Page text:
Public health guidance makes recommendations for populations and individuals on activities, policies and strategies that can help prevent disease or improve health. The guidance may focus on a particular topic (such as smoking), a particular population (such as schoolchildren) or a particular setting (such as the workplace).

List of public health guidelines

NICE public health guidance is aimed at public health professionals and practitioners and others with a direct or indirect role in public health within the NHS, local authorities and the wider public, voluntary, community and private sectors.

Developing NICE public health guidelines

An overview of the development process.

  1. Topic selected

    The topic is referred to NICE by the Department of Health based on recommendations from the public health topic advisory workshop.

  2. Stakeholders register interest

    Potential stakeholders are asked to register an interest. Stakeholders may include national organisations representing professionals, research and academic institutions, industry and special interest groups from the general public. Stakeholders are consulted throughout the guidance development process.

  3. Scope prepared

    The scope sets out what the guidance will - and will not - cover. After a 4 week consultation period the scope is finalised.

  4. Evidence reviewed

    Typically, several evidence reviews and an economic analysis are undertaken.

  5. Call for evidence

    Registered stakeholders may be asked to submit evidence at any time during the development stage.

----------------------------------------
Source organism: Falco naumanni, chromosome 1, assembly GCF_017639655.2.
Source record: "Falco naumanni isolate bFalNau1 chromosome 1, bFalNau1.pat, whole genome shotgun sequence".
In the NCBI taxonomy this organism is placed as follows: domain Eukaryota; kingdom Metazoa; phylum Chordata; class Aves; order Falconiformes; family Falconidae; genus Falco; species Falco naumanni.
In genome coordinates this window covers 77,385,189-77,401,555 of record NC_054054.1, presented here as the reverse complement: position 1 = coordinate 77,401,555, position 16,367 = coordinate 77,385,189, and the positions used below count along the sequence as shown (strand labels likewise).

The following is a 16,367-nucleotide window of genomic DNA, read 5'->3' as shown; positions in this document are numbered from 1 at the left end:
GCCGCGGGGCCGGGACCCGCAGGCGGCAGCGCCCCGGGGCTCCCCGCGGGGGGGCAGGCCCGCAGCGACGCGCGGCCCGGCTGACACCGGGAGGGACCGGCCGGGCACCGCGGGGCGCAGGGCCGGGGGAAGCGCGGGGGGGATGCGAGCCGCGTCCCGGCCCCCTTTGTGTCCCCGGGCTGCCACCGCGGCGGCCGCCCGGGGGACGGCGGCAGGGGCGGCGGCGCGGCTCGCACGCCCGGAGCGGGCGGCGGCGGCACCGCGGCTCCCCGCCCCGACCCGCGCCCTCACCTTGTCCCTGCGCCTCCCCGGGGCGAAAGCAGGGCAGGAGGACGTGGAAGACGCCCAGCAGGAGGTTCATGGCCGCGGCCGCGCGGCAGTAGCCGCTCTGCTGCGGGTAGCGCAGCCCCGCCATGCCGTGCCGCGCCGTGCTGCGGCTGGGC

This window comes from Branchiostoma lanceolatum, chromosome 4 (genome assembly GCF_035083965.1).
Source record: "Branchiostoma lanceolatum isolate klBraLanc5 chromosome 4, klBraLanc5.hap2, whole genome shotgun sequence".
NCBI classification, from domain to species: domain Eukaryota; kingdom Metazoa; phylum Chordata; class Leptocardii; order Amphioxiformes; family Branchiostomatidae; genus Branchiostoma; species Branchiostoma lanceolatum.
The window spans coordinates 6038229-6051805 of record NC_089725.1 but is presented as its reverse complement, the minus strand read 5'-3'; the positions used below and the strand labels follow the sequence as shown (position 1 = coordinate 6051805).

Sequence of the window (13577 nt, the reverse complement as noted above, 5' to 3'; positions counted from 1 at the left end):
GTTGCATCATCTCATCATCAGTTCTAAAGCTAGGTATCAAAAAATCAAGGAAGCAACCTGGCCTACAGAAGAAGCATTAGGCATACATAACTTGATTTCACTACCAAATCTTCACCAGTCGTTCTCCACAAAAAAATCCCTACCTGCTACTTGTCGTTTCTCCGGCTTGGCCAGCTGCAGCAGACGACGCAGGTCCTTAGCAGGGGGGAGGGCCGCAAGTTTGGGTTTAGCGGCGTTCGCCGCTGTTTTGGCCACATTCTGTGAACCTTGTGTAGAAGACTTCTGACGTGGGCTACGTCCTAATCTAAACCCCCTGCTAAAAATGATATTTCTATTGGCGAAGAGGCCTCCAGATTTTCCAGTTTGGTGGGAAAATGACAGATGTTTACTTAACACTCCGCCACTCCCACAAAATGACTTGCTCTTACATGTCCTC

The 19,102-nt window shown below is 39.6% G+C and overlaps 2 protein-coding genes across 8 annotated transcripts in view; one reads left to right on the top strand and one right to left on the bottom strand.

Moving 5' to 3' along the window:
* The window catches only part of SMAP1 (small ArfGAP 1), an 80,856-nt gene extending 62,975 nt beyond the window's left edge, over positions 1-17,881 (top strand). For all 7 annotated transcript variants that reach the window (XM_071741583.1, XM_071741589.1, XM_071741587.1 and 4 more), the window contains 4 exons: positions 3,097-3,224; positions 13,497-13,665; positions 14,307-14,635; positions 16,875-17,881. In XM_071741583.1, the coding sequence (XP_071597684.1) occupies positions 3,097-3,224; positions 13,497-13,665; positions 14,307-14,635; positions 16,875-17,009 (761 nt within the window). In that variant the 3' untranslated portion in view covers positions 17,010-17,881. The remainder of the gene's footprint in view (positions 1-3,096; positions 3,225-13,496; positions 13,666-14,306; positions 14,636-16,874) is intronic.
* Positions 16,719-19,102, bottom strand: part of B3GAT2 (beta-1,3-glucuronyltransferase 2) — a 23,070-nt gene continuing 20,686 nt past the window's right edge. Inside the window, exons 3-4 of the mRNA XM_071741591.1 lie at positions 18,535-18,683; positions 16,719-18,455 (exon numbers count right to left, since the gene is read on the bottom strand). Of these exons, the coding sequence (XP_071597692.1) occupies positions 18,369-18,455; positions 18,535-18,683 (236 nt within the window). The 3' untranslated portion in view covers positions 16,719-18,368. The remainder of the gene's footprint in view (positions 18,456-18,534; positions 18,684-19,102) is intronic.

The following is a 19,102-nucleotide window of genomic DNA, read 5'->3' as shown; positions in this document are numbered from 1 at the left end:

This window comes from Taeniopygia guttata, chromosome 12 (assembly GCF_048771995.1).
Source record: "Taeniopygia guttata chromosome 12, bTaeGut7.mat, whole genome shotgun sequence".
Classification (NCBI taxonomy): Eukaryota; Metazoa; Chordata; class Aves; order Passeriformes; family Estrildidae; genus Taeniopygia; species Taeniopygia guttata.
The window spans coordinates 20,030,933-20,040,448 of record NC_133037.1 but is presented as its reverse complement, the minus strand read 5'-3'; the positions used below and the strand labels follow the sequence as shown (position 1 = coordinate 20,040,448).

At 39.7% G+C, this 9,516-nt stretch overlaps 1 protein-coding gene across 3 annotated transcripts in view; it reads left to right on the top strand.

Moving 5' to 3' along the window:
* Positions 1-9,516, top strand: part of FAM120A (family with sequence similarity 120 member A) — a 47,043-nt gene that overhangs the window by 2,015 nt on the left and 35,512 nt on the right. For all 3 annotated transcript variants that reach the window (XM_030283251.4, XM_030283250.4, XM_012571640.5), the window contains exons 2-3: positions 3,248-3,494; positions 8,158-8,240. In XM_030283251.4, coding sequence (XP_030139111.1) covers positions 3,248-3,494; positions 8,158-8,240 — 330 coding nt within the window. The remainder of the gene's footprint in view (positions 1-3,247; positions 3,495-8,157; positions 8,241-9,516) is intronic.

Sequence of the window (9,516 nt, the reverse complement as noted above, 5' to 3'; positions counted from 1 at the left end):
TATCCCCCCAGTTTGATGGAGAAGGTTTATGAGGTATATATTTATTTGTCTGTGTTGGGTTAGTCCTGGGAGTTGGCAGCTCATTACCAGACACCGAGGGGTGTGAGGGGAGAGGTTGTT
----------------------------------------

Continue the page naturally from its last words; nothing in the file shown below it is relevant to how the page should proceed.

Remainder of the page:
6. Draft guidance prepared

    Public Health Advisory Committees (PHACs) are the standing committees responsible for the development of NICE public health guidance. Each PHAC consists of a Chair, core and topic expert members. The PHAC considers the evidence and develops draft guidance.

  7. Consultation on the draft guidance

    The draft guidance (containing all of the recommendations and details of how they were developed) is issued for a 6 week consultation with stakeholders. At the same time, stakeholders can comment on the evidence that the draft guidance is based on.

  8. Fieldwork carried out

    The draft guidance is sometimes field tested at the same time that it is out for consultation. A series of fieldwork meetings may be held with professionals, practitioners and commissioners (as appropriate) not previously involved in developing the guidance. The fieldwork report is considered by the public health advisory committee.

  9. Final guidance produced

    The public health advisory committee considers the comments from the stakeholder consultation (and the fieldwork report if applicable) and makes appropriate changes to the guidance.

  10. Guidance issued

    NICE formally approves the final guidance before it is published.

Useful documents

The process and methods guides describe how NICE develops public health guidance, and provide advice on technical aspects of development. The guides have been updated following public consultation in 2011, and the third editions of these documents were published in September 2012.

The Process and Methods guides for public health are based on a conceptual framework.

Register as a stakeholder

Public health guidelines static list

Some public health guidelines are not updated as often as the rest of NICE's public health guidelines. They are placed on a 'static list' and undergo surveillance less often.

View the static list

Get involved

Find out more about the Public Health Advisory Committee, including how to attend a meeting.
Get involved